Strategic AI implementations are broad in scope, capturing data and impacting activities across corporate ecosystems. This complexity is readily apparent in industry, where AI not only provides data-driven direction for decision-making at every step of the value chain and in every organizational department, but directly informs control and automation strategies in production, testing, packaging, distribution and even purchasing.

In recognition of the immense value and complexity of AI in industry, and the competitive need for speed in adoption, the World Economic Forum, in collaboration with McKinsey & Company, has published a toolkit of “practical recommendations” for industrials to accelerate their AI journey at scale. Appearing in The Next Economic Growth Engine Scaling Fourth Industrial Revolution Technologies in Production, this toolkit advocates the adoption of proven AI solutions and related technologies through a partnership and acquisition approach rather than in-house development.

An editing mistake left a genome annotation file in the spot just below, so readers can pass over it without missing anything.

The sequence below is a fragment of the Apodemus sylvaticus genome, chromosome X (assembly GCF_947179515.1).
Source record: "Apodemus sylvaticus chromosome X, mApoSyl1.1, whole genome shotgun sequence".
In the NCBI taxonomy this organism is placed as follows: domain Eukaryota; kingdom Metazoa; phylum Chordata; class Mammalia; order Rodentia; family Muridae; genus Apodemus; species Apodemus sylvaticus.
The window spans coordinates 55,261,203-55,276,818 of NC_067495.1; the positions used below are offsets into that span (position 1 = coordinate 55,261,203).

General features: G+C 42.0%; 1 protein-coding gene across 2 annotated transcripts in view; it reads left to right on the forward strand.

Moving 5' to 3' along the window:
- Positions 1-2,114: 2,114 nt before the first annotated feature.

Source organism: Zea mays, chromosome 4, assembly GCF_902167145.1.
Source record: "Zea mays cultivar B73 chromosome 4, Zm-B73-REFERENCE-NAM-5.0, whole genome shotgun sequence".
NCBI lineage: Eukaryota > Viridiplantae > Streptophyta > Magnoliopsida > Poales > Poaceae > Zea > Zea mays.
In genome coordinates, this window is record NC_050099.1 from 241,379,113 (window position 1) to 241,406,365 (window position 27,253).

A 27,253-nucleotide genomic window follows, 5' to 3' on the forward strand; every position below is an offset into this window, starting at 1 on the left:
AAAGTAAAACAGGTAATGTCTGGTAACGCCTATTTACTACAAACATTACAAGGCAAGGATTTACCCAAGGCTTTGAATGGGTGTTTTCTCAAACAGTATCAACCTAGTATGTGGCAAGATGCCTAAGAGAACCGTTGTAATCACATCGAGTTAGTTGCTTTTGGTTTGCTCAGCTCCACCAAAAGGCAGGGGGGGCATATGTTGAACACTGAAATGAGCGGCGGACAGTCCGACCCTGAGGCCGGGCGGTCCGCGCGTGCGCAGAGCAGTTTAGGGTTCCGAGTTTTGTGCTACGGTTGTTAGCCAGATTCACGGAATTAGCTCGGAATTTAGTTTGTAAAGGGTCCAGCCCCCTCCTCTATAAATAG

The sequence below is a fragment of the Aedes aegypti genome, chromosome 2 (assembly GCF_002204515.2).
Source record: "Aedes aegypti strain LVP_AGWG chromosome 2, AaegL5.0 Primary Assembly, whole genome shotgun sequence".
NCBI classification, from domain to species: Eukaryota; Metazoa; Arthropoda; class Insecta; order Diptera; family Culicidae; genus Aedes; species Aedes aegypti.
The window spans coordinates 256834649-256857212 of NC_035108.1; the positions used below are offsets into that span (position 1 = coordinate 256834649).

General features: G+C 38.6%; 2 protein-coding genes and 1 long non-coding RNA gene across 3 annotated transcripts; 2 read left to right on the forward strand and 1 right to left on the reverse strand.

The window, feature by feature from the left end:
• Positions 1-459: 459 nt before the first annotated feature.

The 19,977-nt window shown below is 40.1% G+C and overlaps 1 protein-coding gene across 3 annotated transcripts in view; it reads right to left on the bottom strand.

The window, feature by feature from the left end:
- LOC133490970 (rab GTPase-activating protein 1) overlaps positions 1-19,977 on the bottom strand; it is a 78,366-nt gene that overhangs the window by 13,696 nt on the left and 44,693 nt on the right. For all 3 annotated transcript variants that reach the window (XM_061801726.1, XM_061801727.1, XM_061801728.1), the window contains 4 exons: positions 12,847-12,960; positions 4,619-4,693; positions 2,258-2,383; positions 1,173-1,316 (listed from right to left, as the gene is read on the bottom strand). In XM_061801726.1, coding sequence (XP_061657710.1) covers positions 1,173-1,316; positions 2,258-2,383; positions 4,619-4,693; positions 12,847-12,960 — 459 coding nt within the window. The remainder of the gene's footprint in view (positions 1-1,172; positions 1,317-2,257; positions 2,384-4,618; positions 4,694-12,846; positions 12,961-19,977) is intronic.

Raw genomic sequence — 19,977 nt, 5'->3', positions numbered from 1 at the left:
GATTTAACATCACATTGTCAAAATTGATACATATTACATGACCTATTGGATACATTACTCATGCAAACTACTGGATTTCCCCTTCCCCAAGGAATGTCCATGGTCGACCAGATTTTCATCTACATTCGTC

Figure 6: Industry toolkit for accelerating adoption of technology 
Value delivery engine 
Intelligence 
• Predictive maintenance 
• Machine learning-supported, 
root-cause problem-solving 
for quality claims 
Connectivity 
Augmented reality-guided 
assembly operations 
Real-time IOT-based 
performance management 
Flexible automation 
• Robots to automate 
challenging tasks 
• Real-time product release 
39 high-impact digital applications ready for deployment 
Scale-up engine 
Mobilize 
Mobilize the 
Organization 
Strategize 
Set the vision and the 
value to capture 
Innovate 
Spark innovation by 
demonstrating the 
value at stake 
Scale up 
Capture full value 
& Company, Fourth in With the World

With more and more data available for exploit across industries, the opportunities for its monetization through AI are greater and increasingly complex. So too is the risk of getting your implementation wrong.

Can your business afford the DIY approach?


Challenge us to solve your unsolvable business quandaries.